I once made a comparative description of these forms of learning using the infrastructure of a skyscraper in the core of a city. I’ll leave this for a later possible digression but in general think that respect has to go to both major paradigms of thinking which can be summarily thought of as “bottom up” (foundational) or “top down” (starting from where your identifying ‘floor’ is before learning about what lies under the surface). Both general classes of learning likely use both but set priorities to one or the other for practical reasons.

Science is discovery, the acquisition of knowledge. It is not inventing nor is it engineering. Mathematics is a language invented to describe groups of objects (ex.: counting), relationships among objects (ex.: statics, dynamics, statistics) and characteristics of materials subject to the dynamic nature of the environment (ex.: mechanical, chemical, electrical).

I suggest that if the math seems complex, it is because we have not yet developed an ultimate unified understanding (theory) of how everything works. We use math to describe interactions among objects in our environment in a piecemeal fashion because such segregation works well for everyday aplications. I believe the consensus is that if we do develop an ultimate unified understanding (theory) it is likely to appear to be mathematically quite simple, what the theoreticians call elegant or beautiful.

If there is anything obvious I suggest it is that our best guide for bettering the world is our innate morality allowing logic to restrain our ability to rationalize actions.

Your understanding of science and mathematics seems limited.

Science is the study of how things work so that we can imitate and satisfy natural behaviors, permissions, and restrictions and mathematics is the only universal language that can codify these behaviors accurately and consistently .

As a NASA engineer once stated; In the applied sciences we don’t have to do it just right, we have to do it just right enough. And that is how they managed to land rovers on the Moon and Mars.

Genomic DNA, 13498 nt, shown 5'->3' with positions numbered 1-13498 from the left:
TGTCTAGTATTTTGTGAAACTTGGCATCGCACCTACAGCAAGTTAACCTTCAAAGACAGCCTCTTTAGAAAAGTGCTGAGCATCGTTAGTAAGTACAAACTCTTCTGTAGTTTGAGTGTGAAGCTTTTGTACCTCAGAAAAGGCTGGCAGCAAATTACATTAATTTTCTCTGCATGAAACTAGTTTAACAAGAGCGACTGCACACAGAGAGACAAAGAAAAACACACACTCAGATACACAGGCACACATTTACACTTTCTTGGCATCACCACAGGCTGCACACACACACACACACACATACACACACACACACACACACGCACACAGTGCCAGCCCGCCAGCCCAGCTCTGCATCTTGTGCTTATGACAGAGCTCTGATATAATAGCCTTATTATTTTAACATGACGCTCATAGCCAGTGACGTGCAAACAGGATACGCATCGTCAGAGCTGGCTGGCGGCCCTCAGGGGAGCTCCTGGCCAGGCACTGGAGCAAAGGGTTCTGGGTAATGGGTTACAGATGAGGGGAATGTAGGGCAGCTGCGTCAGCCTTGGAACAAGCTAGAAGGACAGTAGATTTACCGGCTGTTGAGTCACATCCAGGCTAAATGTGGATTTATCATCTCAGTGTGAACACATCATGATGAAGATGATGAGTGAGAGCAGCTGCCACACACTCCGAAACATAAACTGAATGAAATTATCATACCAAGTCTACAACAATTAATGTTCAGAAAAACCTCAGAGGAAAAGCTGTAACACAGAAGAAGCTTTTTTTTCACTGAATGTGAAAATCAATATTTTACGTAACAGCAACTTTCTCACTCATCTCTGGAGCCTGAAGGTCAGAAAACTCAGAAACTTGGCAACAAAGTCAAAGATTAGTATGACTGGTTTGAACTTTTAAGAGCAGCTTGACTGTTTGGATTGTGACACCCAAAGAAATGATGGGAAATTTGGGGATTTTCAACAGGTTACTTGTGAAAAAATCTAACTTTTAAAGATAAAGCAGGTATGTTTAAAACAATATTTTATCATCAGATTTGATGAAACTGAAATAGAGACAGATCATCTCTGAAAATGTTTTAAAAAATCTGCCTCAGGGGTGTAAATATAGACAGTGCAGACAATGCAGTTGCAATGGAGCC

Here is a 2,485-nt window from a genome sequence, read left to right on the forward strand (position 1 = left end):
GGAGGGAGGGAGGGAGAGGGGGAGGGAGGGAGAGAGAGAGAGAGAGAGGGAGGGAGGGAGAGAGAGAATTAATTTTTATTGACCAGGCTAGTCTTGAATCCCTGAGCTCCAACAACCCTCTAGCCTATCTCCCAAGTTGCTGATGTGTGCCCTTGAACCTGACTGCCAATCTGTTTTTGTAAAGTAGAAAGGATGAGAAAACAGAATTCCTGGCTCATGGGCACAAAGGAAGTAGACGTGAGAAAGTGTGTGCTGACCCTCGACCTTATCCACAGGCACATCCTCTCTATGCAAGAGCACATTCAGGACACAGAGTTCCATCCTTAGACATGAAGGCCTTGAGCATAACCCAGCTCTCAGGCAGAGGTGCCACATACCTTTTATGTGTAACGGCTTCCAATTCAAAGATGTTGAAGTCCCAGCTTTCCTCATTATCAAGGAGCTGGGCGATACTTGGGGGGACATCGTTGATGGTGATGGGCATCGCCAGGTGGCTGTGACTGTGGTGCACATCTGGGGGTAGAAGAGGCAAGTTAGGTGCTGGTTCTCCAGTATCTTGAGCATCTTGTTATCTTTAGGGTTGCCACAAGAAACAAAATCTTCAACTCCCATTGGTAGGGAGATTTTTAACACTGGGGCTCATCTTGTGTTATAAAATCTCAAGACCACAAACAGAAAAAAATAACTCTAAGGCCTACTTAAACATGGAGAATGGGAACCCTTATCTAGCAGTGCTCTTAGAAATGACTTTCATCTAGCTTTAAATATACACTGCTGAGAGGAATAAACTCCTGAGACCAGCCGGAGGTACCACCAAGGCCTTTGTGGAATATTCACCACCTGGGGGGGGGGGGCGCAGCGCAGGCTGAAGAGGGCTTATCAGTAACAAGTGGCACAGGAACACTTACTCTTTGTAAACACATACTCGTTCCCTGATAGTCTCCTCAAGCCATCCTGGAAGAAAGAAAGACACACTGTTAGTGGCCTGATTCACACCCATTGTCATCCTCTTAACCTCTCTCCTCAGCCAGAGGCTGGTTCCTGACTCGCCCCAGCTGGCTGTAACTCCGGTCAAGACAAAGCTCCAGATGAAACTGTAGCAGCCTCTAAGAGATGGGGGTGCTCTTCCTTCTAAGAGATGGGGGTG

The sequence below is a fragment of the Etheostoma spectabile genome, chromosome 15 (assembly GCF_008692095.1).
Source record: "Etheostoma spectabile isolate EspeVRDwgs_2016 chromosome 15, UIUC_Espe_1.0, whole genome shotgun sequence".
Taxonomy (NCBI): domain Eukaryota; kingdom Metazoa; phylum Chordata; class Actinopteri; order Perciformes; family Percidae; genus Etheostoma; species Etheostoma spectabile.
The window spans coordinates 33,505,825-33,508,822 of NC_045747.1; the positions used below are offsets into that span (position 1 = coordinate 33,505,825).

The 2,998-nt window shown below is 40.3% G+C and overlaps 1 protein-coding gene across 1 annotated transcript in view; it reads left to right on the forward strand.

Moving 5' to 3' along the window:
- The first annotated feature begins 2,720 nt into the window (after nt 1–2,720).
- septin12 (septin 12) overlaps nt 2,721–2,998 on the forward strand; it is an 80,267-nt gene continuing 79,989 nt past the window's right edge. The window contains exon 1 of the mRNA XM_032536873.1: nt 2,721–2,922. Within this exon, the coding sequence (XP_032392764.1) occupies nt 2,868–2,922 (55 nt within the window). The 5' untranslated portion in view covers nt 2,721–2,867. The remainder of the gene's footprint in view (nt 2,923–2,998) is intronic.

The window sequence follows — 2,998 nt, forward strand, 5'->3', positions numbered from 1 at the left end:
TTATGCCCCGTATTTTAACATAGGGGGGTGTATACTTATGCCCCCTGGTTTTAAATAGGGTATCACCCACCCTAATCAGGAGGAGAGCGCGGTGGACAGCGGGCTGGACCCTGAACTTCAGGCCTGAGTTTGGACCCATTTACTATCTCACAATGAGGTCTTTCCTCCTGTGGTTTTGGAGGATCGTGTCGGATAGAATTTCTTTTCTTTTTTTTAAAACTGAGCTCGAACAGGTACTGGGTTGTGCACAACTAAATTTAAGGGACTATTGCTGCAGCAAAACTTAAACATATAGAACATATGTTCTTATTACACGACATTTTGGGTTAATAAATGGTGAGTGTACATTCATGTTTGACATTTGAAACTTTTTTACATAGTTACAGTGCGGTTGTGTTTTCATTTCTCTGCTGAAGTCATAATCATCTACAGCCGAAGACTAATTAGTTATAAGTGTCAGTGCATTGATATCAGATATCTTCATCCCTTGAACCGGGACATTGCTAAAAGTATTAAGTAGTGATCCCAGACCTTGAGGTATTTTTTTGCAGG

Without mathematics that would be impossible given the complex mathematics required to accomplish those feats. Moreover, science and mathematics are morally neutral, because all technology (applied science) can be used for both constructive and destructive purposes. That is a whole separate area of human behaviors, restrictions and permissions.

Natura Artis Magistra. (Nature is the Teacher of Arts and Sciences).

A while back there was a thing called “the big picture”. There was also a saying about not being able to see the forest for all the trees. There are some who don’t seem to recognize what the “Ph” in PhD stands for. I think one wil do better in science if he understands our approach to science rather than all the little technical details.

Your coment that we do science “so that we can …” presumes a motivation for doing science beyond our natural curiosity. Wanting to know is the basic driver for science. Wanting to profit from knowledge is not morally neutral. We are capable of rationalizing almost anything, including doing things just because science says we can do them. Science won’t restrict what we do with knowledge, our morality is required.

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(Fundamental Science is Dead?), a statement or a question? Maybe this is referring to science previous to the 1980s. Many new sciences were appearing a few decades ago, human paleontology for example was one of them and not then in a position to juxtapose the biblical creation story with the scientific biological evolution of the human species. Modern science has advanced lightyears both methodologically and technologically in recent years; modern science can access information the ancients never thought would be possible.

IMO, modern science rests on the shoulders of the dead scientist that came before. As with all things science is an evolving discipline.

In the end, only theories that withstand the test and scrutiny of time survive as being accurate representations of universal properties and behaviors.